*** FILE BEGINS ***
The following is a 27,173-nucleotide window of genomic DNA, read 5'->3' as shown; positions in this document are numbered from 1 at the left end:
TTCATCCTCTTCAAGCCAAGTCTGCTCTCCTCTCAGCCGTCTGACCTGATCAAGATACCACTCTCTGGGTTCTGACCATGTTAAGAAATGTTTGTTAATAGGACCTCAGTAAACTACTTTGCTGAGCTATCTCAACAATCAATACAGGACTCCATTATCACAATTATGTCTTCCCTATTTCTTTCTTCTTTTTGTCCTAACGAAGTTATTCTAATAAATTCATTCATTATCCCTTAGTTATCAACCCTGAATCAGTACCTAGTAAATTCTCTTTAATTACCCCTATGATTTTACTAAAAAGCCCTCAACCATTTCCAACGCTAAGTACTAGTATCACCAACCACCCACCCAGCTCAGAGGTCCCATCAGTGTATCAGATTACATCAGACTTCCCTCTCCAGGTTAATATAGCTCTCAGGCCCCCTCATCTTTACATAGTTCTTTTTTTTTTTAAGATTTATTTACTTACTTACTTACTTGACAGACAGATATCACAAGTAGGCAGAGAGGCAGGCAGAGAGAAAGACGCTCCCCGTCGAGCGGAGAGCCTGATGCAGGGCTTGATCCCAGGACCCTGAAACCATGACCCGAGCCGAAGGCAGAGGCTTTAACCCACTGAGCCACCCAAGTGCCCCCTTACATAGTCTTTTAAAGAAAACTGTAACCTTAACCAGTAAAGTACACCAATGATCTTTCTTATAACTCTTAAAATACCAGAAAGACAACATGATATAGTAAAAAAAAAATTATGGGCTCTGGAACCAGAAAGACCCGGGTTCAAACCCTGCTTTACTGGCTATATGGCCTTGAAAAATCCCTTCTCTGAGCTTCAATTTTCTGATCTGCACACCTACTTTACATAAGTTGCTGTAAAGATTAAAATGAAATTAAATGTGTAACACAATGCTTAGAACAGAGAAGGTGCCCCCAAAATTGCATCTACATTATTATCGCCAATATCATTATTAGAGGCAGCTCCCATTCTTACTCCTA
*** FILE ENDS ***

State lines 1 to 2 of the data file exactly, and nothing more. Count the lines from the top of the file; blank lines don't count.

The following is a 27,173-nucleotide window of genomic DNA, read 5'->3' as shown; positions in this document are numbered from 1 at the left end:
TTCATCCTCTTCAAGCCAAGTCTGCTCTCCTCTCAGCCGTCTGACCTGATCAAGATACCACTCTCTGGGTTCTGACCATGTTAAGAAATGTTTGTTAATAGGACCTCAGTAAACTACTTTGCTGAGCTATCTCAACAATCAATACAGGACTCCATTATCACAATTATGTCTTCCCTATTTCTTTCTTCTTTTTGTCCTAACGAAGTTATTCTAATAAATTCATTCATTATCCCTTAGTTATCAACCCTGAATCAGTACCTAGTAAATTCTCTTTAATTACCCCTATGATTTTACTAAAAAGCCCTCAACCATTTCCAACGCTAAGTACTAGTATCACCAACCACCCACCCAGCTCAGAGGTCCCATCAGTGTATCAGATTACATCAGACTTCCCTCTCCAGGTTAATATAGCTCTCAGGCCCCCTCATCTTTACATAGTTCTTTTTTTTTTTAAGATTTATTTACTTACTTACTTACTTGACAGACAGATATCACAAGTAGGCAGAGAGGCAGGCAGAGAGAAAGACGCTCCCCGTCGAGCGGAGAGCCTGATGCAGGGCTTGATCCCAGGACCCTGAAACCATGACCCGAGCCGAAGGCAGAGGCTTTAACCCACTGAGCCACCCAAGTGCCCCCTTACATAGTCTTTTAAAGAAAACTGTAACCTTAACCAGTAAAGTACACCAATGATCTTTCTTATAACTCTTAAAATACCAGAAAGACAACATGATATAGTAAAAAAAAAATTATGGGCTCTGGAACCAGAAAGACCCGGGTTCAAACCCTGCTTTACTGGCTATATGGCCTTGAAAAATCCCTTCTCTGAGCTTCAATTTTCTGATCTGCACACCTACTTTACATAAGTTGCTGTAAAGATTAAAATGAAATTAAATGTGTAACACAATGCTTAGAACAGAGAAGGTGCCCCCAAAATTGCATCTACATTATTATCGCCAATATCATTATTAGAGGCAGCTCCCATTCTTACTCCTA